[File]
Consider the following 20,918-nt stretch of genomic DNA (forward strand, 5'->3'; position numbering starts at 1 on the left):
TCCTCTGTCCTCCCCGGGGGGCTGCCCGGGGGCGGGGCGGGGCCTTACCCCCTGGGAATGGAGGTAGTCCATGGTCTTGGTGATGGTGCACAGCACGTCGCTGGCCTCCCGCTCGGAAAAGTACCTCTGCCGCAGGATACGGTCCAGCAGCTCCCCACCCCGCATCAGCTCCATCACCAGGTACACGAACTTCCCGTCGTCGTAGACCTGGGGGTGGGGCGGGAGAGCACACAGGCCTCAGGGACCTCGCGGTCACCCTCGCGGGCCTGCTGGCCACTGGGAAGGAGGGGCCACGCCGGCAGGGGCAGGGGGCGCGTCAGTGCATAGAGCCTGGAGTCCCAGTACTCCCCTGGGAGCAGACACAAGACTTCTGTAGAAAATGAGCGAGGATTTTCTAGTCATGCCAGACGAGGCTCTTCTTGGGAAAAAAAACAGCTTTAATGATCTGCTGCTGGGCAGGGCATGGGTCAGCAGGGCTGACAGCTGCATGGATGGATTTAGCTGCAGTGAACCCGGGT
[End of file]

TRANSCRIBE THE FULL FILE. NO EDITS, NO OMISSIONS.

Consider the following 20,918-nt stretch of genomic DNA (forward strand, 5'->3'; position numbering starts at 1 on the left):
TCCTCTGTCCTCCCCGGGGGGCTGCCCGGGGGCGGGGCGGGGCCTTACCCCCTGGGAATGGAGGTAGTCCATGGTCTTGGTGATGGTGCACAGCACGTCGCTGGCCTCCCGCTCGGAAAAGTACCTCTGCCGCAGGATACGGTCCAGCAGCTCCCCACCCCGCATCAGCTCCATCACCAGGTACACGAACTTCCCGTCGTCGTAGACCTGGGGGTGGGGCGGGAGAGCACACAGGCCTCAGGGACCTCGCGGTCACCCTCGCGGGCCTGCTGGCCACTGGGAAGGAGGGGCCACGCCGGCAGGGGCAGGGGGCGCGTCAGTGCATAGAGCCTGGAGTCCCAGTACTCCCCTGGGAGCAGACACAAGACTTCTGTAGAAAATGAGCGAGGATTTTCTAGTCATGCCAGACGAGGCTCTTCTTGGGAAAAAAAACAGCTTTAATGATCTGCTGCTGGGCAGGGCATGGGTCAGCAGGGCTGACAGCTGCATGGATGGATTTAGCTGCAGTGAACCCGGGT